Composed primarily of methane, biogas also contains between 25 and 50 per cent CO2 and small quantities of other gases. These gases are removed in the upgrading process to improve its heating value and safety. The upgrading process may vary from project to project, but the goal is to ensure the gas introduced into the system meets the same quality standards as natural gas. via www.seai.ie

European Biogas Association Biogas and Biomethane Report 2015

The European Biogas Association published its Biogas and Biomethane Report 2015, the fifth edition of this annual statistical report on the European anaerobic digestion industry and markets. The report reflects the record-high growth in the number of plants and production in Europe.

The report states that there were 17,240 biogas plants, with a total installed capacity of 8,293 MW, in Europe at the end of 2014. “This is a remarkable number, especially when realizing that it represents 18-percent growth,” saidDr. Jan Štambaský, EBA president. In the case of certain countries, growth has soared. The U.K. doubled the number of its biogas plants in one year. The 17,240 biogas plants reported at the end of 2014 is up from 10,433 reported in 2010. via noo2.eu

The Distinction Biogas and Fresh Biomass vs Fossil Fuel Use

Biomass is one of the most versatile and most widely used energy sources on the planet. It is a biodegradable fraction of a product or residue from vegetal and animal substances from agriculture, forestry or the biodegradable fraction of industrial and municipal waste. Compared with other forms of renewables such as wind, water or solar energy, biomass great advantage is that you can use everywhere. The total mass of biomass on Earth, including moisture, is 2,000 billion tons, the weight of biomass for one person is 400 tons.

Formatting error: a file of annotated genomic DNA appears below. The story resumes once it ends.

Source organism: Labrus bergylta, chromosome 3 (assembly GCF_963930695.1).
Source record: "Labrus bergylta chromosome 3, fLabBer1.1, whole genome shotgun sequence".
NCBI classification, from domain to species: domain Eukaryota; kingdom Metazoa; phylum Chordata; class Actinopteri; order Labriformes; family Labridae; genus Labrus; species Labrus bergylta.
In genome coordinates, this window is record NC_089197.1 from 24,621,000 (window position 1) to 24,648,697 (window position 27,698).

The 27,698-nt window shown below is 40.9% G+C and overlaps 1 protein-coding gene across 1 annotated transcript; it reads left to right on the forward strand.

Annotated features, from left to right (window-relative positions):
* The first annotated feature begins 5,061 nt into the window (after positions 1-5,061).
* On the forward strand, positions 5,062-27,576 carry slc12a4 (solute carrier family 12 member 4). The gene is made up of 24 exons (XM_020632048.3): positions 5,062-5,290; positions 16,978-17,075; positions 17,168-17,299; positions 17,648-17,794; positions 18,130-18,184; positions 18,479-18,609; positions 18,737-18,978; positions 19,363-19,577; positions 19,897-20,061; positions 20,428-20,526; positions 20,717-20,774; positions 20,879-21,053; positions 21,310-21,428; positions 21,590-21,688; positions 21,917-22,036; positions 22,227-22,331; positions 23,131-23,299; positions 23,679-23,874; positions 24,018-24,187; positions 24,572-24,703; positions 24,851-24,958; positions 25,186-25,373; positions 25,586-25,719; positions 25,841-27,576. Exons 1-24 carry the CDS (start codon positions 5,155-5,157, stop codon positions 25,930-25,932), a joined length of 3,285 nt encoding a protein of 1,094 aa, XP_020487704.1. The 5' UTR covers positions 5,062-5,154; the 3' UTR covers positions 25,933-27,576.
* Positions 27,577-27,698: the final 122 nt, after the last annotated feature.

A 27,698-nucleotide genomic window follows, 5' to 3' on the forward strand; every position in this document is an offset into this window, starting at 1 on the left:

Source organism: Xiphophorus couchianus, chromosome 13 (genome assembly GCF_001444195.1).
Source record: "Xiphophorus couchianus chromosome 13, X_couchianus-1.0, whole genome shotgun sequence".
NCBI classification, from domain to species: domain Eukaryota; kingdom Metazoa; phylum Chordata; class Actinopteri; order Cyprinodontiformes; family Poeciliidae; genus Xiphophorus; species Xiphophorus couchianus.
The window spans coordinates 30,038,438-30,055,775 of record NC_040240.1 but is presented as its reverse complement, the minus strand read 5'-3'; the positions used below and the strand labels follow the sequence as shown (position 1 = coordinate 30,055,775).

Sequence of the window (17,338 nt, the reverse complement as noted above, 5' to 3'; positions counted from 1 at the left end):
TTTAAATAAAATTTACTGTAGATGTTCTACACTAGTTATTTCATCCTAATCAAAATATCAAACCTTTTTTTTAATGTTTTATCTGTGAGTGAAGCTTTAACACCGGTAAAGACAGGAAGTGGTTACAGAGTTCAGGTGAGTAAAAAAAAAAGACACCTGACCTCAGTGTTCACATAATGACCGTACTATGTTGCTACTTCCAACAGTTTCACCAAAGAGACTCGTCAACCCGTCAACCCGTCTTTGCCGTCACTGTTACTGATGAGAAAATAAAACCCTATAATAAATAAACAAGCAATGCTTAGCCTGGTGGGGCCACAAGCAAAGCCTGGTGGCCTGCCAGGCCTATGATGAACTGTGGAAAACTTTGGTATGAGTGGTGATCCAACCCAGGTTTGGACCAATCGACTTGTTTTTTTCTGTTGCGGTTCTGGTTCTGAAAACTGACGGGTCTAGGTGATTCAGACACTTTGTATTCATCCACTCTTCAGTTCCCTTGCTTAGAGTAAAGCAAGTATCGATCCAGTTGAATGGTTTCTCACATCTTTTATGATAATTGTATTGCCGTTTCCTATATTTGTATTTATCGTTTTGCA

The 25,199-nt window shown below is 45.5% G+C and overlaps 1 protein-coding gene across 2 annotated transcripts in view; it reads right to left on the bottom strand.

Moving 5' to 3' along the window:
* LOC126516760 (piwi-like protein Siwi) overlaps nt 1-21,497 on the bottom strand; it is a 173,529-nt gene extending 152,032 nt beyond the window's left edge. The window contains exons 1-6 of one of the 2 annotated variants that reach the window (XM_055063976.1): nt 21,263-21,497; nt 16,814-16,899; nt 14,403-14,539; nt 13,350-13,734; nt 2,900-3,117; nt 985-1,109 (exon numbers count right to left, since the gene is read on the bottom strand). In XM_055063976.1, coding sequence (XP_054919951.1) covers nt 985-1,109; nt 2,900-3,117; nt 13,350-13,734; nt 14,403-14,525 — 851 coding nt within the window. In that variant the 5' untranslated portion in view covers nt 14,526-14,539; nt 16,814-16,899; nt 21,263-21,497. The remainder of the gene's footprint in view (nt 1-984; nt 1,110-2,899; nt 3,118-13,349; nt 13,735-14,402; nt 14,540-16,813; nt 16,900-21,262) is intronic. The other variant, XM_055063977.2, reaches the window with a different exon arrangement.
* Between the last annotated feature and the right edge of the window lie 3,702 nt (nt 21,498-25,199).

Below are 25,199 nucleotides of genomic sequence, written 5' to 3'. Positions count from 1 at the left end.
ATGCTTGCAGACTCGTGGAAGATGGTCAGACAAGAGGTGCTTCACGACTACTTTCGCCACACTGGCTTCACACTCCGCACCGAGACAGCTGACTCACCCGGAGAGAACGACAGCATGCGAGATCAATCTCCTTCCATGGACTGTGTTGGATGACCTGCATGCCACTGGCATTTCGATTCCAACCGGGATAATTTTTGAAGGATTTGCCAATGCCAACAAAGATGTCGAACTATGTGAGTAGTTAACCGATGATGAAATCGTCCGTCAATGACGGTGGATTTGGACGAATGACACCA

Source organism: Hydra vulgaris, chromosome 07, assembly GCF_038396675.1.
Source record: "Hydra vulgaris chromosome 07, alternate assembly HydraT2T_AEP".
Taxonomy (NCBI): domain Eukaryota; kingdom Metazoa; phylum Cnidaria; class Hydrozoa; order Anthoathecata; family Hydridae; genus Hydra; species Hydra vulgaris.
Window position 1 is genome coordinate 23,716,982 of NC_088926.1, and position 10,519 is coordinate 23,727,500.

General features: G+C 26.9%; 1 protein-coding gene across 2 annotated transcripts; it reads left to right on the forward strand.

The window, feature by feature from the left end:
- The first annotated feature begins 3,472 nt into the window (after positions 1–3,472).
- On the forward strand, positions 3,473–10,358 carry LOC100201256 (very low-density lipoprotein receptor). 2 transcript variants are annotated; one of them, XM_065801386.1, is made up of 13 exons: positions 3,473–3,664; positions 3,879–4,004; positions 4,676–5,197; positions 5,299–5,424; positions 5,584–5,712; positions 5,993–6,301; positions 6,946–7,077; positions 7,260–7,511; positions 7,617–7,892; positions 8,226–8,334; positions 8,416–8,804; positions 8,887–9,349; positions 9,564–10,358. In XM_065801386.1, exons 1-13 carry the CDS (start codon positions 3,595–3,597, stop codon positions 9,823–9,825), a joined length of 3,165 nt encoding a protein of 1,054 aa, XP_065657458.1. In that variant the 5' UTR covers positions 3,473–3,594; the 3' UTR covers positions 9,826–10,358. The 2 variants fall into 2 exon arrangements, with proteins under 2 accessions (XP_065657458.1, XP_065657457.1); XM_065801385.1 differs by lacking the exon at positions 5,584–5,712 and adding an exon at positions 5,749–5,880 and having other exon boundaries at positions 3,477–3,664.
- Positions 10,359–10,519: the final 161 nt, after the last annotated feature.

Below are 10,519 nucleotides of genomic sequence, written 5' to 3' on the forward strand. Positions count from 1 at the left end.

In professional circles (though clearly not the case) it is often speaks of both fossil and renewable, first, the so-called. fresh biomass. When fossil fuels that we use today (coal, oil, natural gas), there is negatively affecting the environment: when combusted because the atmosphere is receiving substances that have been stored for millions of years beneath the earth’s surface. Unlike the burning of fresh biomass in terms of greenhouse gas neutral. via kuvoze.sk

Environmentally Friendly Alternative Energy

Biogas is gaining importance as an environmentally friendly alternative energy form. Especially interesting is the reprocessing into biomethane to be delivered to the natural gas grid or to be used for example by the vehicle refueling.

In this reference example, our client is a biogas upgrading plant constructor in Switzerland. This is a pilot project for a decentralized and independent gas supplies. The project is funded by the Federal Office of Energy and by the Natural Gas Industry. via haug.ch